Tuesday, December 15, 2009

Going crazy with the NHL standings

Last week the Washington Capitals ascended to the top of the NHL standings and still sit there as of today with 46 points, cementing themselves as a Stanley Cup contender this year. It was a huge accomplishment for D.C. sports, which have been taking a pounding of late. Though we aren't at Cleveland levels in terms of title droughts, it's been a long time since a professional team not named D.C. United won a league championship (the answer is obviously 1991, when the Skins won the Super Bowl).

In fact, over at Dan Steinberg's D.C. Sports Bog, he concluded it's definitely the first time in the 21st century a Washington area team has led the league standings this late in the season, and probably the first time since the Skins started 11-0 in 1991. Good for the Caps, too. I've been covering them for about a year and a half now, I like most of the guys on the team, and they certainly have the talent to be considered one of the best teams around. But, at the same time, I watch almost every game and personally, I don't think the Caps have played all that well — definitely not at the league-best level the standings seem to indicate — this season.

So let's take a closer look at those 46 points and how and who they've come against. First off, the Capitals official record is 20-7-6, the six being a point given for reaching overtime, but not winning. Let's start there. It boggles my mind sometimes that the NHL awards a point to a team that reaches overtime, but then loses before the shootout. It's a loss, how is it that a team deserves to be rewarded? I understand the point for reaching the shootout because the game isn't decided over the course of the game. It's more luck than skill.

So if you look at the Capitals' six overtime decisions that didn't result in wins, either courtesy of a shootout or an overtime goal ... just two have come via shootout loss (against Toronto on Nov. 21 and against New Jersey on Oct. 12). The other four points are all overtime losses, defeats in which the Caps allowed a goal during the five-minute, four-on-four extra session. So taking away the kooky Canadian-based logic that a team should somehow be rewarded for giving up demoralizing overtime goals, to me the Capitals actual record is 20-11-2. Still good, but not the league's best.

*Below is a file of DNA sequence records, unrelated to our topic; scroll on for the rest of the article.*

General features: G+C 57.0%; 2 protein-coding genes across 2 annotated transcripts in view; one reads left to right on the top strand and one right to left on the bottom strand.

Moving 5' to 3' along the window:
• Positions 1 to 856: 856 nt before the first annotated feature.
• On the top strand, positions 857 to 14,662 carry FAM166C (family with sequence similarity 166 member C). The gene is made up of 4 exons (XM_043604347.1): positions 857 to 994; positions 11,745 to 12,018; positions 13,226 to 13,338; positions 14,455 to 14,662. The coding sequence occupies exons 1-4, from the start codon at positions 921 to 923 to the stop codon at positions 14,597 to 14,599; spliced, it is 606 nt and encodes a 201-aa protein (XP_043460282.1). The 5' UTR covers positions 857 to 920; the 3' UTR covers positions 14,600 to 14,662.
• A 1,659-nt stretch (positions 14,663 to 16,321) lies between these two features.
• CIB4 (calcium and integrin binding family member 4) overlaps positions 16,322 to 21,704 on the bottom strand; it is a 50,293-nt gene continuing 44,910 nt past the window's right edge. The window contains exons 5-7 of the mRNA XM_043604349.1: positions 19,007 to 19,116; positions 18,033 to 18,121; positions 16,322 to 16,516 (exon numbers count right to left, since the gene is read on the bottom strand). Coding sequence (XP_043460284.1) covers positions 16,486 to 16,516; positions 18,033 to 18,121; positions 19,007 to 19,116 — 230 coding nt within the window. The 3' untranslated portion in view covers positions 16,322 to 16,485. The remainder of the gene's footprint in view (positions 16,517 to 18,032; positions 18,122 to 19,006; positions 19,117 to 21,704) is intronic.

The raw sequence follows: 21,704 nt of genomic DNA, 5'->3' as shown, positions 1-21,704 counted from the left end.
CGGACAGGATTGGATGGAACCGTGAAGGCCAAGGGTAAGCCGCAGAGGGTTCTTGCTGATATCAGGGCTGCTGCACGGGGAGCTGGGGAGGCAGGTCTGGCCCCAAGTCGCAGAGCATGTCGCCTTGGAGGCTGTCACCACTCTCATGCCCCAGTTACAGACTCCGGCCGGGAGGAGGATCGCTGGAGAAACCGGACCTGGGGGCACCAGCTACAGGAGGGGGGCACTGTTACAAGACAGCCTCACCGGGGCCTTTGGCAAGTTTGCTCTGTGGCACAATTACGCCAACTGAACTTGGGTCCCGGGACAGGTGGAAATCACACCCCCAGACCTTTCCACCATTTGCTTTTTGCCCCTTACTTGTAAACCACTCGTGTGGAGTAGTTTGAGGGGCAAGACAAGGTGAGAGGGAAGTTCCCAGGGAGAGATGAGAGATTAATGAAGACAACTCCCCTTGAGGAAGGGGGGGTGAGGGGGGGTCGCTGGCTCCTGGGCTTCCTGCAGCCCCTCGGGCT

Now take a look at who the 20 wins and 11 losses have come against, the picture painted isn't necessarily one of a team destined for greatness. When facing teams that would make the NHL playoffs if they started today, Washington is 7-5-2 this year. Against all others, 13-2-5 ... BUT four of those five overtime losses came in actual overtime, not a shootout. And out of those 13 wins, against admittedly mediocre teams, two came in overtime and two others came in a shootout.

To me, that paints a picture of a team playing not playing great hockey, but merely feasting on the dregs of the league. The 7-5-2 record the Caps have had against the league's elite seems more in line with the level the team has been playing at so far this year. Maybe I'm being overly pessimistic, just a douchey media member covering the team looking for ways to poke holes in their success. I guess if you're the glass half full type, you could say the Caps haven't even played that well and they're still on top of the standings. I'm curious to hear what others think...

1 comment:

Anonymous said...

What else is new. Caps play in the worst division in Hockey. If they're not in the Top 3 every season it should be considered a joke.

The Pens have to play the Devils, improved Rangers, much improved Islanders, and down-trodden but still capable Flyers every time they turn around. Atlanta and Florida are jokes. Carolina are better than their record indicates, but certainly not at peak. In other words, every year for the Caps won't truly begin until April, and if the Pens have anything to say about it, the year will end shortly thereafter. Much love to Mark!